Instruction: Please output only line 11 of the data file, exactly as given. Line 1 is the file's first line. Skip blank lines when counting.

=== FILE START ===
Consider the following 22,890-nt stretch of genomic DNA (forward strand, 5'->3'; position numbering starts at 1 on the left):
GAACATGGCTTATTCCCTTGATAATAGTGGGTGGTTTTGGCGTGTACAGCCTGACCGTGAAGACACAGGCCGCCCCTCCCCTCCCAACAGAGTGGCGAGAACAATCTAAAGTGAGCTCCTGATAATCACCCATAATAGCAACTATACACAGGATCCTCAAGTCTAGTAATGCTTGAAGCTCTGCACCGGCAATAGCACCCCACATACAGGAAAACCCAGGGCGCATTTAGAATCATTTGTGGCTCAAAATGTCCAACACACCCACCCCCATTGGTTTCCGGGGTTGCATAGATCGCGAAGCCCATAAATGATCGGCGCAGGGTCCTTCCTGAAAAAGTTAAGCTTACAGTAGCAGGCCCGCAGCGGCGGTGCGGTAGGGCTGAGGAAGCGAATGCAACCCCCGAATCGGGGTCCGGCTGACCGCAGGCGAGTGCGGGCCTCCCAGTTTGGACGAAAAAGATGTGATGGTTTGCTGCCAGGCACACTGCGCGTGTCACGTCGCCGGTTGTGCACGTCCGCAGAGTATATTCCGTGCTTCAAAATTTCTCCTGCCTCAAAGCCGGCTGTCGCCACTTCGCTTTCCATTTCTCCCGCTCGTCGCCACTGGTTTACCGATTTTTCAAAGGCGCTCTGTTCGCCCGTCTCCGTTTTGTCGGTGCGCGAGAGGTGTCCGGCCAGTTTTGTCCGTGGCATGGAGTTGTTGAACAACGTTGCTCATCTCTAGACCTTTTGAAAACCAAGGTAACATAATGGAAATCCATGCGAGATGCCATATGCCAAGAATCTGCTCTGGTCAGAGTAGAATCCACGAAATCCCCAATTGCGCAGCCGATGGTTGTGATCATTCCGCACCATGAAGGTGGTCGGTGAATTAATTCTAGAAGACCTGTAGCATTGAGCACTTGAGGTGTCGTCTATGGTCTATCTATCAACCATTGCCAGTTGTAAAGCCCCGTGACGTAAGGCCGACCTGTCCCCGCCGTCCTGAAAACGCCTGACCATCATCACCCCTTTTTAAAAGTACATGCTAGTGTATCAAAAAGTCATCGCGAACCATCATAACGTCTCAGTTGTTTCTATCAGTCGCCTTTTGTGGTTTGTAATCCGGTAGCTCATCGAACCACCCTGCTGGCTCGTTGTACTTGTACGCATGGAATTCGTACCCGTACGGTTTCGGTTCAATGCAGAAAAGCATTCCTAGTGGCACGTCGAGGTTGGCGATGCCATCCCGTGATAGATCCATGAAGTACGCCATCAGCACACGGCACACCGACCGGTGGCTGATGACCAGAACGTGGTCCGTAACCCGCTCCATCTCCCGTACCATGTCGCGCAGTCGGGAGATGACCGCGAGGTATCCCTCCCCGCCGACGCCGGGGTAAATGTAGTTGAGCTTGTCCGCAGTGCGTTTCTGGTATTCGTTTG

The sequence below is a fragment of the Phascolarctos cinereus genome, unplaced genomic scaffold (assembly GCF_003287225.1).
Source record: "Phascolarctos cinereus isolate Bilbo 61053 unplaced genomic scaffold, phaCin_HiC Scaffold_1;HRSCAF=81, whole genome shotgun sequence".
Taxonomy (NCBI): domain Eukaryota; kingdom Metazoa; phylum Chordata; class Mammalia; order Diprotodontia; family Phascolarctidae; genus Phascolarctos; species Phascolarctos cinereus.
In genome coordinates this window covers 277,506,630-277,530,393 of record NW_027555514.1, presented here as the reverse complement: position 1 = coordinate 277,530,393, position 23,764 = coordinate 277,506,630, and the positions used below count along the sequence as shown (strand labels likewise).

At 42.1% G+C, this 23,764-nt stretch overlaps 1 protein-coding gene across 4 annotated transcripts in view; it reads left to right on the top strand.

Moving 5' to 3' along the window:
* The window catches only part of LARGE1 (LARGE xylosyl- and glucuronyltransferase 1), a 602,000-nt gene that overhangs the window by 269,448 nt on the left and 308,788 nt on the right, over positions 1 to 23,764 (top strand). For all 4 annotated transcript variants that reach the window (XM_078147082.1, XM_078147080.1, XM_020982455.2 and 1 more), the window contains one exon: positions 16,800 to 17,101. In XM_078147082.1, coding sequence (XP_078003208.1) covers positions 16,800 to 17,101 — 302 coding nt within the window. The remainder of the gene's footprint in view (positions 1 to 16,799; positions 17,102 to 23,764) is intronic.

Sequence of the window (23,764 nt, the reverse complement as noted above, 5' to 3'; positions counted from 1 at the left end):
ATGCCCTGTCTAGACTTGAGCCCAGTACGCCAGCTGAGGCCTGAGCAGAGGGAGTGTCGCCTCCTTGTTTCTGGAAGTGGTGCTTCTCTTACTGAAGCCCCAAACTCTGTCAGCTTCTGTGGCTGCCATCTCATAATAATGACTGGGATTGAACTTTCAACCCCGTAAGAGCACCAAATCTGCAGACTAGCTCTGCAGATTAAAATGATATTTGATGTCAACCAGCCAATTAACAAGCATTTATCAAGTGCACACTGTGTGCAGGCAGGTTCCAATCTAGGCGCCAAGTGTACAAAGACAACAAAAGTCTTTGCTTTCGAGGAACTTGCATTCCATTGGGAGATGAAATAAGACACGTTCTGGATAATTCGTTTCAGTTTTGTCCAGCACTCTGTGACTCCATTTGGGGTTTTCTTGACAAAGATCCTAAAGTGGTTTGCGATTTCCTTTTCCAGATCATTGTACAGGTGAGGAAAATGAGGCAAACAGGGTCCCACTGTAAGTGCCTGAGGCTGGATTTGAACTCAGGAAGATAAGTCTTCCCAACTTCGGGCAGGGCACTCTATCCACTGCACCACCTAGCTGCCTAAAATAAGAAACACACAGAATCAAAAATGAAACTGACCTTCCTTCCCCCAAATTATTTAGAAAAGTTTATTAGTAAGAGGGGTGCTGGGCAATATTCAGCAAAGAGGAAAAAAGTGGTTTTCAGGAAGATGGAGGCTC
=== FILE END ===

ATGCCCTGTCTAGACTTGAGCCCAGTACGCCAGCTGAGGCCTGAGCAGAGGGAGTGTCGCCTCCTTGTTTCTGGAAGTGGTGCTTCTCTTACTGAAGCCCCAAACTCTGTCAGCTTCTGTGGCTGCCATCTCATAATAATGACTGGGATTGAACTTTCAACCCCGTAAGAGCACCAAATCTGCAGACTAGCTCTGCAGATTAAAATGATATTTGATGTCAACCAGCCAATTAACAAGCATTTATCAAGTGCACACTGTGTGCAGGCAGGTTCCAATCTAGGCGCCAAGTGTACAAAGACAACAAAAGTCTTTGCTTTCGAGGAACTTGCATTCCATTGGGAGATGAAATAAGACACGTTCTGGATAATTCGTTTCAGTTTTGTCCAGCACTCTGTGACTCCATTTGGGGTTTTCTTGACAAAGATCCTAAAGTGGTTTGCGATTTCCTTTTCCAGATCATTGTACAGGTGAGGAAAATGAGGCAAACAGGGTCCCACTGTAAGTGCCTGAGGCTGGATTTGAACTCAGGAAGATAAGTCTTCCCAACTTCGGGCAGGGCACTCTATCCACTGCACCACCTAGCTGCCTAAAATAAGAAACACACAGAATCAAAAATGAAACTGACCTTCCTTCCCCCAAATTATTTAGAAAAGTTTATTAGTAAGAGGGGTGCTGGGCAATATTCAGCAAAGAGGAAAAAAGTGGTTTTCAGGAAGATGGAGGCTC